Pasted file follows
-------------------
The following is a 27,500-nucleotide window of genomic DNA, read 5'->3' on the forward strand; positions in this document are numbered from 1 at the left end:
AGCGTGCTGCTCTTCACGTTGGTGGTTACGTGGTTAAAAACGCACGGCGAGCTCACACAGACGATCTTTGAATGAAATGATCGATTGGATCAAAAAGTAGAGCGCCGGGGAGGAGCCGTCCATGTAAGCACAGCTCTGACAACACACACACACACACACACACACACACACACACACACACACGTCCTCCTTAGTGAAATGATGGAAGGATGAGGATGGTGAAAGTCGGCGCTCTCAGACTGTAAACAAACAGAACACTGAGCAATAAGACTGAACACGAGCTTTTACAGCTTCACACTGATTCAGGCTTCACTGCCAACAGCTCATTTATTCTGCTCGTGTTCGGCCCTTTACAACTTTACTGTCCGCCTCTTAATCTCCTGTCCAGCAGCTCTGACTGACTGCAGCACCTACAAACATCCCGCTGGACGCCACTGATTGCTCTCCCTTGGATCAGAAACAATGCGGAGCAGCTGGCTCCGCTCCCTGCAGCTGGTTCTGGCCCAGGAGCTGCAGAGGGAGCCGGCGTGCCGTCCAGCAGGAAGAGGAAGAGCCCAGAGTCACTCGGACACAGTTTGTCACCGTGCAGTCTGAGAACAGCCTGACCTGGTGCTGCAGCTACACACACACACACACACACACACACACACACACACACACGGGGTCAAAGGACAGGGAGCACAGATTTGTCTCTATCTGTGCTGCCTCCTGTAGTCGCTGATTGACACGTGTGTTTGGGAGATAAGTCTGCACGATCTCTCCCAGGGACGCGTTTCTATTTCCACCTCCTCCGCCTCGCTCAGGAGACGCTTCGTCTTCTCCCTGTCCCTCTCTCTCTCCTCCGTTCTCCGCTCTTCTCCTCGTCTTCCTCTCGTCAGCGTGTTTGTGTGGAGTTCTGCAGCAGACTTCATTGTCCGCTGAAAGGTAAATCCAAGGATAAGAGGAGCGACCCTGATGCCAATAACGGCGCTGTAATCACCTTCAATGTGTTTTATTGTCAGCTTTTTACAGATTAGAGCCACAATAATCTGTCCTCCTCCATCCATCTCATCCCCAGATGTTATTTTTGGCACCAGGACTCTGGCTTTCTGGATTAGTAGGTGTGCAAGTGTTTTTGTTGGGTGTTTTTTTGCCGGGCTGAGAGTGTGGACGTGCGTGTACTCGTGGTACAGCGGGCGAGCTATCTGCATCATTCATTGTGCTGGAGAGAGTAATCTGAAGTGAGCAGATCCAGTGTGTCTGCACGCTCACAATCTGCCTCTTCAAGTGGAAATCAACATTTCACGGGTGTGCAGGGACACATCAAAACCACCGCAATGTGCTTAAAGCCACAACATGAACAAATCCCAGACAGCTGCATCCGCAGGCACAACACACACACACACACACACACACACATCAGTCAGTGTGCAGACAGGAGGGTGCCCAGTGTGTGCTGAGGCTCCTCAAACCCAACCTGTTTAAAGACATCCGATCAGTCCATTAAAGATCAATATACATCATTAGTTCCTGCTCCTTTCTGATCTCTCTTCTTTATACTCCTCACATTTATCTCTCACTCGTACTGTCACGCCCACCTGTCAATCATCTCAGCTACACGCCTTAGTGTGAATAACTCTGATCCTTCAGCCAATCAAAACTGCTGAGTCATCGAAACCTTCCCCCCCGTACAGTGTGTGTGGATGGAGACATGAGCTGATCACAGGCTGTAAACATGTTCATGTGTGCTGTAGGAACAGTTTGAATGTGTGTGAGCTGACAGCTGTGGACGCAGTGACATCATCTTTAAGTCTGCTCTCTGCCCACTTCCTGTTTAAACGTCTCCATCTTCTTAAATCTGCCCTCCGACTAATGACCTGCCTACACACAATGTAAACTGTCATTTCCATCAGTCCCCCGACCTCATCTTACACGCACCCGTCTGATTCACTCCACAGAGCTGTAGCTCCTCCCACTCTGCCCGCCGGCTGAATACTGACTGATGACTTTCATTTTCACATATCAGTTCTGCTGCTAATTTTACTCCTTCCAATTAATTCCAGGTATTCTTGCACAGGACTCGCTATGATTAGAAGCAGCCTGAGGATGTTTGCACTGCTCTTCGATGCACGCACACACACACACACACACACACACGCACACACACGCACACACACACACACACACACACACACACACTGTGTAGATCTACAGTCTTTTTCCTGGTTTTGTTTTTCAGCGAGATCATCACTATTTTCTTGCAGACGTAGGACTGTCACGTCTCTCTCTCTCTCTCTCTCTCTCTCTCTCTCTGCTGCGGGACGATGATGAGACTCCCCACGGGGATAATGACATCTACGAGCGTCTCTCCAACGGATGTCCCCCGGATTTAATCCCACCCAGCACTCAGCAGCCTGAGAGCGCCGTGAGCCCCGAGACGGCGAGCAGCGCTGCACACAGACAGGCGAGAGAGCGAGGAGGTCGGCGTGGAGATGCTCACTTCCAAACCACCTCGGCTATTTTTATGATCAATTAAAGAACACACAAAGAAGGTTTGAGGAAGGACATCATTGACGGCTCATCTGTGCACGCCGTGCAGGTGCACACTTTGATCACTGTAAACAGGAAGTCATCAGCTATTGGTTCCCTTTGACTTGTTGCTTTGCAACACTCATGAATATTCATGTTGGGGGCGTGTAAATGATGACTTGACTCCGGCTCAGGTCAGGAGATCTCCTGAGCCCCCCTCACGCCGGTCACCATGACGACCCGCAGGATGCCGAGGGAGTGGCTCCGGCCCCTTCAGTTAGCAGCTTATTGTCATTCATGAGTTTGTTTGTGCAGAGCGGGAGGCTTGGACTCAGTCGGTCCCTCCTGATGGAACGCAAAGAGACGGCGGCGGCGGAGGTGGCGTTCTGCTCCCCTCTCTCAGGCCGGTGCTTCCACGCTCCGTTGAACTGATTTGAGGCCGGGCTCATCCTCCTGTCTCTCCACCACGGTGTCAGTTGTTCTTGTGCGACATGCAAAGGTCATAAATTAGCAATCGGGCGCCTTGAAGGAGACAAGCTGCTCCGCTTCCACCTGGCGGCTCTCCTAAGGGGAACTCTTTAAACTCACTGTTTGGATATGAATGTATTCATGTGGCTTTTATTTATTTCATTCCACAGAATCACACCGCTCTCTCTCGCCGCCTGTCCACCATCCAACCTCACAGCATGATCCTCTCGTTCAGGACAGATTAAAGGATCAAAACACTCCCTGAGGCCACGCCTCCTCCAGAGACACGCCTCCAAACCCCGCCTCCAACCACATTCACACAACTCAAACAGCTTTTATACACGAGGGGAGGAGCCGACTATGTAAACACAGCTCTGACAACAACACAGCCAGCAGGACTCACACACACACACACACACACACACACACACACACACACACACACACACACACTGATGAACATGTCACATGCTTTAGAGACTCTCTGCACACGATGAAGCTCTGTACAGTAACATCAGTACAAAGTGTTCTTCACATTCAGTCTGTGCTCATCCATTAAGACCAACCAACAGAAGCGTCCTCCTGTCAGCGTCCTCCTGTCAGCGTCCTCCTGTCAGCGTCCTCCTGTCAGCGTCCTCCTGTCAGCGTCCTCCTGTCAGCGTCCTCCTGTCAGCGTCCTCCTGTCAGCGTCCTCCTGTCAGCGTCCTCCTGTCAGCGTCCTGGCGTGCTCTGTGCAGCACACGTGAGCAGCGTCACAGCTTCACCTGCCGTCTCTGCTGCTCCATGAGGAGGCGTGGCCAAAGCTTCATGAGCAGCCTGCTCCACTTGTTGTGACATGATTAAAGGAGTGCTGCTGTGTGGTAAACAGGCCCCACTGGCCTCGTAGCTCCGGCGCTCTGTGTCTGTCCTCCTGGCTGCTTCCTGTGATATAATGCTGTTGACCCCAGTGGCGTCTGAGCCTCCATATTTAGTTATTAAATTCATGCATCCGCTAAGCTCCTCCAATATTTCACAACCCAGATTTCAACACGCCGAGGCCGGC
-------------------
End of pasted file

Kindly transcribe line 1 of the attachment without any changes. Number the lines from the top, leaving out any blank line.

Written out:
The following is a 27,500-nucleotide window of genomic DNA, read 5'->3' on the forward strand; positions in this document are numbered from 1 at the left end: